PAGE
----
All about Tomatoes!

Hi All!

As you may have guessed, this blog post is dedicated to tomatoes.  As the shares continue through August and into September, there will be more and more tomatoes distributed to our shareholders. In this post we detail the different kinds of tomatoes grown here at CCF (with pictures) and give ideas for the various ways to use tomatoes. You'll also have a better understanding of all the health benefits of tomatoes.

Valentine Grape and Cherry Tomatoes

Caiman F1 Tomatoes

Purple Cherokee Heirloom Tomatoes

Cherry Tomatoes

Brandywine Heirloom Tomatoes

So why are we writing a post about our tomatoes? And why should you incorporate tomatoes into your diet? The short answer is that tomatoes are cheap and extremely good for you.

Here are a few reasons why...

- Tomatoes are a great source of Vitamin C, Potassium, Folate, and Vitamin K.

- Tomatoes contain a powerful antioxidant called lycopene, which has been linked to many health benefits, including reduced risk of heart disease and cancer. Both Lypocene and Vitamin C are known to improve immune health.

- Tomatoes are great for overall skin health, heart health and cancer prevention.

- Tomatoes are known to be good for eyesight, especially for those who frequently use screens and experience eye strain on a daily basis.

- Consuming tomatoes helps increase blood flow which unblocks blood vessels and eases inflammation.

- Tomatoes are also low in calories and are largely water-based veggies giving them a high fiber content as well.

- Tomatoes improve nerve and cell health as they are regenerative and can allow the body to get rid of its waste products.

Endless Uses

Another benefit of tomatoes is that they are very versatile and are used in many different cultural cuisines. They can be a snack, a garnish to an entree or even the base of a meal. Tomatoes are great in salads, pasta bakes, on toast, in soups, bruschetta, and paired with hummus and carrots.  Also, sliced heirloom tomatoes on toast topped with mozzarella cheese and basil (with olive oil and balsamic vinegar) is tops!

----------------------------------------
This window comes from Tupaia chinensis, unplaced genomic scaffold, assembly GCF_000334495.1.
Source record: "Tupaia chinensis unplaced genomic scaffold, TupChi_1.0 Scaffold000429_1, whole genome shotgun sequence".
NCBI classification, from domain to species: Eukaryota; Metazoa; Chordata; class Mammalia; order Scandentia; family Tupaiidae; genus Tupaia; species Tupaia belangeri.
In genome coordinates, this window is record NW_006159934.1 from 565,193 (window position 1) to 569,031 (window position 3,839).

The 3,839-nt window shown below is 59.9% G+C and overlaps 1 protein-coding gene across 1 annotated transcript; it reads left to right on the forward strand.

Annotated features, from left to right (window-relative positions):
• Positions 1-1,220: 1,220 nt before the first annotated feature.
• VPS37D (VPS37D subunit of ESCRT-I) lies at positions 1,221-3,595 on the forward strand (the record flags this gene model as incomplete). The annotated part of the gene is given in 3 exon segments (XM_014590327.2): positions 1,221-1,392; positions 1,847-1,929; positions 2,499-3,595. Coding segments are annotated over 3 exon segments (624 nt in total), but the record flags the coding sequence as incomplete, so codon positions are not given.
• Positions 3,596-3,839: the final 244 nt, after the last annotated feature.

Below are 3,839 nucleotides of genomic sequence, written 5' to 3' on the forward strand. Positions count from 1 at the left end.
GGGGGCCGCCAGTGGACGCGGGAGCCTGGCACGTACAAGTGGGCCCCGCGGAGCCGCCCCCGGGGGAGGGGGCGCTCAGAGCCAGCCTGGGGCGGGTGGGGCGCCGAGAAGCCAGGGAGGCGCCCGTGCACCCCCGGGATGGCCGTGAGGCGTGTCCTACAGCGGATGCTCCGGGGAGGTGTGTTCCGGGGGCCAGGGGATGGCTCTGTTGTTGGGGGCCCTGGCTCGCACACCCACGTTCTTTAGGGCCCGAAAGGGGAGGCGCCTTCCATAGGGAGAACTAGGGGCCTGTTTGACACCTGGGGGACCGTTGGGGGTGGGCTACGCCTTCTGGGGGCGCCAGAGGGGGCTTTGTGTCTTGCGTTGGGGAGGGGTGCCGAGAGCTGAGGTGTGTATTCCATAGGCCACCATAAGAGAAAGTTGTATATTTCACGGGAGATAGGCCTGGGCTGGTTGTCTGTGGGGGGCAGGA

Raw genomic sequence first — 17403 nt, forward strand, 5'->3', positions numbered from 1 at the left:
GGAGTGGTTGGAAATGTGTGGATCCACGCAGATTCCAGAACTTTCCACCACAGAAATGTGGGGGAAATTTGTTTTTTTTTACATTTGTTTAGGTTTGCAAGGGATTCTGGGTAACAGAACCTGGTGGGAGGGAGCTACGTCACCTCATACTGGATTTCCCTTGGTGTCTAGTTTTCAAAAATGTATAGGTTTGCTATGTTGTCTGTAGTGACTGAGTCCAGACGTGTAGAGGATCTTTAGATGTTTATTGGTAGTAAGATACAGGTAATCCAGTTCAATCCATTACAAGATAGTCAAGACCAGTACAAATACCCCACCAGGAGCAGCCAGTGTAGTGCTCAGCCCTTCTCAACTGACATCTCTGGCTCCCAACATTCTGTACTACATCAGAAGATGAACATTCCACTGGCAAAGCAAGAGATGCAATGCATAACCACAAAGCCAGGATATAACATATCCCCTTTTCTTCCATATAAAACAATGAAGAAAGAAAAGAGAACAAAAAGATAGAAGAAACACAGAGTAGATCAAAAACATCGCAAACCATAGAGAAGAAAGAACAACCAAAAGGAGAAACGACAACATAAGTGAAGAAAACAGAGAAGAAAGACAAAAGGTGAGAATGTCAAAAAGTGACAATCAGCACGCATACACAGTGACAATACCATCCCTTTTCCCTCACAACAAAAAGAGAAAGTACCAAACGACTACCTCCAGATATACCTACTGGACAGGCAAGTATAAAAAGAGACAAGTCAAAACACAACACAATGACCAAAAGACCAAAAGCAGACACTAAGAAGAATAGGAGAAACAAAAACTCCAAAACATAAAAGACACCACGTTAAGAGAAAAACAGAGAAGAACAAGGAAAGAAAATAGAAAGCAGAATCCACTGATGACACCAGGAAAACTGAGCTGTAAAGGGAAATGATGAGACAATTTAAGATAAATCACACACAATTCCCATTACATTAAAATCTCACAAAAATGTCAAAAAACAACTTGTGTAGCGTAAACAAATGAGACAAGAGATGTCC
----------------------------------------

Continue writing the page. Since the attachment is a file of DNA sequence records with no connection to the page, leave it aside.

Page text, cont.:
Lastly, this year we are growing some heirloom tomatoes for the first time.  Unlike tomatoes that you may buy at the grocery store, heirlooms are not genetically modified and are pollinated naturally by bees and wind.  Heirloom tomatoes are very old varieties that have remained genetically unchanged over many generations, and in many cases, hundreds of years.  These tomatoes often have unique sizes, shapes, and colors, but they're flavor is unmatched.  Unlike their generic counterparts, heirlooms do not often look very uniform when compared to other tomatoes.

The only downside to Heirloom tomatoes is that they have a short shelf life. This means that they should be used pretty quickly once they are obtained by the consumer!



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